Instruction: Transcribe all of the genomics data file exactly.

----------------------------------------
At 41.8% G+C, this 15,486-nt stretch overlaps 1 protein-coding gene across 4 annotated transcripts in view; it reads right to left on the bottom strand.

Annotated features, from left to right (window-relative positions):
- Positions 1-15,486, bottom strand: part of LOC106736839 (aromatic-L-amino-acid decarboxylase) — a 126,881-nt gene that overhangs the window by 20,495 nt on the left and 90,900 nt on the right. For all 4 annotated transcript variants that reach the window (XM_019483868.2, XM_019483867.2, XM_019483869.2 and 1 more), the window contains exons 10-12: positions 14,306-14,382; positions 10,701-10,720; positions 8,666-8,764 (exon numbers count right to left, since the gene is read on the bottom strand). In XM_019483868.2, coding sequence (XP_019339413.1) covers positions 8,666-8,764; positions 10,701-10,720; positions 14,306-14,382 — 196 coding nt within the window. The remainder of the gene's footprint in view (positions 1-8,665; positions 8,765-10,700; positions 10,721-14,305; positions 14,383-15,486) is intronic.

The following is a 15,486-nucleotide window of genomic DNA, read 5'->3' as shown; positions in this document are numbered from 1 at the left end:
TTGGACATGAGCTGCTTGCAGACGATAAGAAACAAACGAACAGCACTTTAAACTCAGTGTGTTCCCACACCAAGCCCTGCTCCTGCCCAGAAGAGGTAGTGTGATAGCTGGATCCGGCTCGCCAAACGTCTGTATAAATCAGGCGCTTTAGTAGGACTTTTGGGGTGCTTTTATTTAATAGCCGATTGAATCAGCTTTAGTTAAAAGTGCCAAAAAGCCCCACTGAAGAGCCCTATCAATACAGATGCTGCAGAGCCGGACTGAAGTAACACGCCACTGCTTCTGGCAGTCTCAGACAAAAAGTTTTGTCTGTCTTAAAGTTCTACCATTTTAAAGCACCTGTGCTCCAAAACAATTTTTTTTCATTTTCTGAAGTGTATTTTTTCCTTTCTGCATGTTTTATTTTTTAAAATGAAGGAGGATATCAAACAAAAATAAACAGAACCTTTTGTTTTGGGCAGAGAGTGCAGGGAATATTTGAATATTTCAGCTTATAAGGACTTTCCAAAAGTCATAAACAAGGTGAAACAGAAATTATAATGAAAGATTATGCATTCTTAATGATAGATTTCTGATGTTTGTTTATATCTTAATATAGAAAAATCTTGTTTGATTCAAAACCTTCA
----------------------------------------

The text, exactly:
At 41.8% G+C, this 15,486-nt stretch overlaps 1 protein-coding gene across 4 annotated transcripts in view; it reads right to left on the bottom strand.

Annotated features, from left to right (window-relative positions):
- Positions 1-15,486, bottom strand: part of LOC106736839 (aromatic-L-amino-acid decarboxylase) — a 126,881-nt gene that overhangs the window by 20,495 nt on the left and 90,900 nt on the right. For all 4 annotated transcript variants that reach the window (XM_019483868.2, XM_019483867.2, XM_019483869.2 and 1 more), the window contains exons 10-12: positions 14,306-14,382; positions 10,701-10,720; positions 8,666-8,764 (exon numbers count right to left, since the gene is read on the bottom strand). In XM_019483868.2, coding sequence (XP_019339413.1) covers positions 8,666-8,764; positions 10,701-10,720; positions 14,306-14,382 — 196 coding nt within the window. The remainder of the gene's footprint in view (positions 1-8,665; positions 8,765-10,700; positions 10,721-14,305; positions 14,383-15,486) is intronic.

The following is a 15,486-nucleotide window of genomic DNA, read 5'->3' as shown; positions in this document are numbered from 1 at the left end:
TTGGACATGAGCTGCTTGCAGACGATAAGAAACAAACGAACAGCACTTTAAACTCAGTGTGTTCCCACACCAAGCCCTGCTCCTGCCCAGAAGAGGTAGTGTGATAGCTGGATCCGGCTCGCCAAACGTCTGTATAAATCAGGCGCTTTAGTAGGACTTTTGGGGTGCTTTTATTTAATAGCCGATTGAATCAGCTTTAGTTAAAAGTGCCAAAAAGCCCCACTGAAGAGCCCTATCAATACAGATGCTGCAGAGCCGGACTGAAGTAACACGCCACTGCTTCTGGCAGTCTCAGACAAAAAGTTTTGTCTGTCTTAAAGTTCTACCATTTTAAAGCACCTGTGCTCCAAAACAATTTTTTTTCATTTTCTGAAGTGTATTTTTTCCTTTCTGCATGTTTTATTTTTTAAAATGAAGGAGGATATCAAACAAAAATAAACAGAACCTTTTGTTTTGGGCAGAGAGTGCAGGGAATATTTGAATATTTCAGCTTATAAGGACTTTCCAAAAGTCATAAACAAGGTGAAACAGAAATTATAATGAAAGATTATGCATTCTTAATGATAGATTTCTGATGTTTGTTTATATCTTAATATAGAAAAATCTTGTTTGATTCAAAACCTTCA